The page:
Golfers are embracing physical training to refine their game


Trevor Anderson calls it a “lightbulb” moment for Jordan Spieth.

Anderson, a performance trainer with 27 years of experience, was guiding the three-time major winner through a series of exercises for a photo shoot in 2014 when he saw something click.

The pair used a TRX “rip trainer” – a resistance cord and weighted bar designed to mimic the action of a Golf to balance.

“He said, ‘Oh, I love how it feels,'” Anderson recalled. “There are photos and footage from that photoshoot and you can see him in that great position.”

Anderson has been coaching amateur and professional golfers since 2004, and in that time has seen how physical conditioning can help refine a player’s game — even if it means tweaking a big winner’s swing with a unique tip.

“For elite players, it’s always about that little nugget, that little feeling, that little thing that they’re able to put together,” Anderson said. CNN Sports.

“When you start being able to harness the athleticism you already have and use it to your advantage on the golf course…you get consistent results.”

Anderson coaches athletes in a range of disciplines, including football, baseball and general fitness, but it’s in golf where he’s seen the biggest mindset shift toward conditioning.

On today’s PGA Tour, the majority of players are lean, muscular and athletic – equally at home in the gym as they are on the golf course.

“I think I’ve learned to love it (the gym),” world number 7 Rory McIlroy said in an interview with Mag Trainer. “You start out and you hate it, you’re like, ‘Do I have to do this?’ But once you start seeing results and you start getting stronger…I think that’s where the fun comes from.

The same attitude can be found in women’s football. LPGA Tour star Lexi Thompson told CNN in 2017 that she’s “addicted” to training, which she says has created “dramatic changes in my golf swing distance.”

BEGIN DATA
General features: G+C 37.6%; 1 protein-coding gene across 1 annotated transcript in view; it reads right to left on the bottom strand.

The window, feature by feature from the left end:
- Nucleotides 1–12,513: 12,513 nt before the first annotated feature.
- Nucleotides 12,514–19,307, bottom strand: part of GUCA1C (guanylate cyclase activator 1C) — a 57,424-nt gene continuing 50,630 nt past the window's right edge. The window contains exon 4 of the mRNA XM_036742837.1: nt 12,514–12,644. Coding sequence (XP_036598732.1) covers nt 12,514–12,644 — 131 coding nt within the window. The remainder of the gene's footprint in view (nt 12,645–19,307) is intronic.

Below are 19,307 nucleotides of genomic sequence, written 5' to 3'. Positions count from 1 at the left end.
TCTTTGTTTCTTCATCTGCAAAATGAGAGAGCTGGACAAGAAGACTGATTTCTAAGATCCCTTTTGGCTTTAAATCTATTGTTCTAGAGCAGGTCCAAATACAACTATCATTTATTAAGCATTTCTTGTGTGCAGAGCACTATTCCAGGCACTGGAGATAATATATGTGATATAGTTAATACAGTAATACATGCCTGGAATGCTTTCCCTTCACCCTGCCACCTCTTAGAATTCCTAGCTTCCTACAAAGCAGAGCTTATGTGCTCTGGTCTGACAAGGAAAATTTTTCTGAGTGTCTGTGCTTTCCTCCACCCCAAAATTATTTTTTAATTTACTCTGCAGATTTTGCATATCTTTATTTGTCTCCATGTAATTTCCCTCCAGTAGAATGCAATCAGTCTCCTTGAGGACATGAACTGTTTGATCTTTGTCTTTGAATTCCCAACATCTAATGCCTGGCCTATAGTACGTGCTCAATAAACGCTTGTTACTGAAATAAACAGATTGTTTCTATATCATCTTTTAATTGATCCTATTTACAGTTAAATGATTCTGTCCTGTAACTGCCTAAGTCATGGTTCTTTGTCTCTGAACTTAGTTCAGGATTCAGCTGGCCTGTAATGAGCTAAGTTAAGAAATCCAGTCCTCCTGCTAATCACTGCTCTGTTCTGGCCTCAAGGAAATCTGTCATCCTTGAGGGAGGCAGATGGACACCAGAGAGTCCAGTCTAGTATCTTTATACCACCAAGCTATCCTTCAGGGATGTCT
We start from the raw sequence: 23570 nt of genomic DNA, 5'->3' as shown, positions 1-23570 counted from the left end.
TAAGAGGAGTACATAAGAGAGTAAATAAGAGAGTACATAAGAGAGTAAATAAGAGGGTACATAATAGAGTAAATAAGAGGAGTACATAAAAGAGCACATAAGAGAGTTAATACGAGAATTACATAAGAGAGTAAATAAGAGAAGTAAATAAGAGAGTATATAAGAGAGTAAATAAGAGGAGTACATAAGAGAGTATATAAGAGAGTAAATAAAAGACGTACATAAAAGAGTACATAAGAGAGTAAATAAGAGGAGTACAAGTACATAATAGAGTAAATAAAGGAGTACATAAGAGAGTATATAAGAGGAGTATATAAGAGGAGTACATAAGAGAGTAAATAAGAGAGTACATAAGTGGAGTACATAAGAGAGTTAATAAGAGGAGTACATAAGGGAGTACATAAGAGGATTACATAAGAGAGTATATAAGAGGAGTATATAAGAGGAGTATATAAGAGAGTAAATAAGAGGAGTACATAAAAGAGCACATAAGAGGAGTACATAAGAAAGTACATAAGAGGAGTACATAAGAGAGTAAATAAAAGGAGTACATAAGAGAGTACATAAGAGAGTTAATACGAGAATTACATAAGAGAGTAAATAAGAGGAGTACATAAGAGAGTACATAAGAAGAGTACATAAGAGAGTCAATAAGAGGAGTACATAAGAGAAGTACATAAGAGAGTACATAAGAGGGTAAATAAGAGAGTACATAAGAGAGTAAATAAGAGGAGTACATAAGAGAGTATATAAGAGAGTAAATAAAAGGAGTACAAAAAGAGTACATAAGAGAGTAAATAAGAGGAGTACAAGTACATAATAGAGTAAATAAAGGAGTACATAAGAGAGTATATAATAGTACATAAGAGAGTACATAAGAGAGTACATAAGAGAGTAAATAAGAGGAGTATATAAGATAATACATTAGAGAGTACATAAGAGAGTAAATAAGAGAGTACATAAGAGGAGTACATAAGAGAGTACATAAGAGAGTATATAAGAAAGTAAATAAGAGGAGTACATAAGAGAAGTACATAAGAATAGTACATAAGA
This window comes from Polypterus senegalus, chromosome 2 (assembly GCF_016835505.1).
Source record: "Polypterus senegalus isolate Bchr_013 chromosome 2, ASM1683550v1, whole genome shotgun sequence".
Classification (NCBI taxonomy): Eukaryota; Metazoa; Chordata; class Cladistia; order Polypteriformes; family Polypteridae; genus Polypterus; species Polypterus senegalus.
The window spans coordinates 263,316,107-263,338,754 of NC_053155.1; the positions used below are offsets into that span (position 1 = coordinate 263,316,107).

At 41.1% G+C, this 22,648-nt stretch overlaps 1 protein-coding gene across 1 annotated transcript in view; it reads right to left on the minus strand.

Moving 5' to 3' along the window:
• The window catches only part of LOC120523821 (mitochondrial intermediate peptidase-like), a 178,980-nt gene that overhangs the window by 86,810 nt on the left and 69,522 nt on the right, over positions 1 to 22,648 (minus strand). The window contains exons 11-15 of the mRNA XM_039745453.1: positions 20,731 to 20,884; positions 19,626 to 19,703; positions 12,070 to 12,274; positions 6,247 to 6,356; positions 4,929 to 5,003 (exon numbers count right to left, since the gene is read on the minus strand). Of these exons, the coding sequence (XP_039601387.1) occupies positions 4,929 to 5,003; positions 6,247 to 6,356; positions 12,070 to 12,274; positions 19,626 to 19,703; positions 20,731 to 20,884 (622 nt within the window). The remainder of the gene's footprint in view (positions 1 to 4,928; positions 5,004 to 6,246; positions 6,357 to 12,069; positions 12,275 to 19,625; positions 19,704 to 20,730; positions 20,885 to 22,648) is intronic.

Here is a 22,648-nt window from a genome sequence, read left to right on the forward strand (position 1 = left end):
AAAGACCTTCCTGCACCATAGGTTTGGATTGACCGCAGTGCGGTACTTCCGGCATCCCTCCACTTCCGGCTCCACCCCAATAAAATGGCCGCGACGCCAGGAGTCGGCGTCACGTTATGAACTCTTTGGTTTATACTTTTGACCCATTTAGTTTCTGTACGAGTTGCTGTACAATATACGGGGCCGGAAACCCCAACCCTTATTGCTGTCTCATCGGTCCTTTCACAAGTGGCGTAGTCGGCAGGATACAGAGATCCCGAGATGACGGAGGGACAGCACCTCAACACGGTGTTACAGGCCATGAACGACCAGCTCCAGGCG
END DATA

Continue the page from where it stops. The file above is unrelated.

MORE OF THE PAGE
Anderson, who calls himself a “complete nerd” when it comes to the biomechanics of the golf swing, has watched firsthand how fitness has become a crucial part of the modern game.

“Twenty years ago, a meat trainer like me trying to talk about the golf swing was taboo,” he says, adding that fitness was previously considered “no big deal – a guy could have a dad body or a little belly.”

Today, however, he finds himself working closely with golfers to improve the physical aspects of their games: stability, mobility, coordination, speed and explosiveness.

“The golf swing is one of the most violent athletic movements in the world of sports…stay put and move as fast as you can,” says Anderson.

Rather than helping players get stronger, Anderson emphasizes durability and withstanding the rigors of swinging a golf club over and over again.

To do this, he uses exercises like TRX – a suspension training tool that uses your body weight to build core strength, balance and stability – squat and lunge routines, a series of planks, deadlift reps and sets of sprints and jumps.

Anderson also considers a varied athletic course to be an advantage for golfers.

He cites the likes of 2019 US Open champion and former college basketball player Gary Woodland, two-time major winner Dustin Johnson — “he could dive a basketball right now,” Anderson says — and the winner of the 2017 Masters and passionate footballer Sergio Garcia.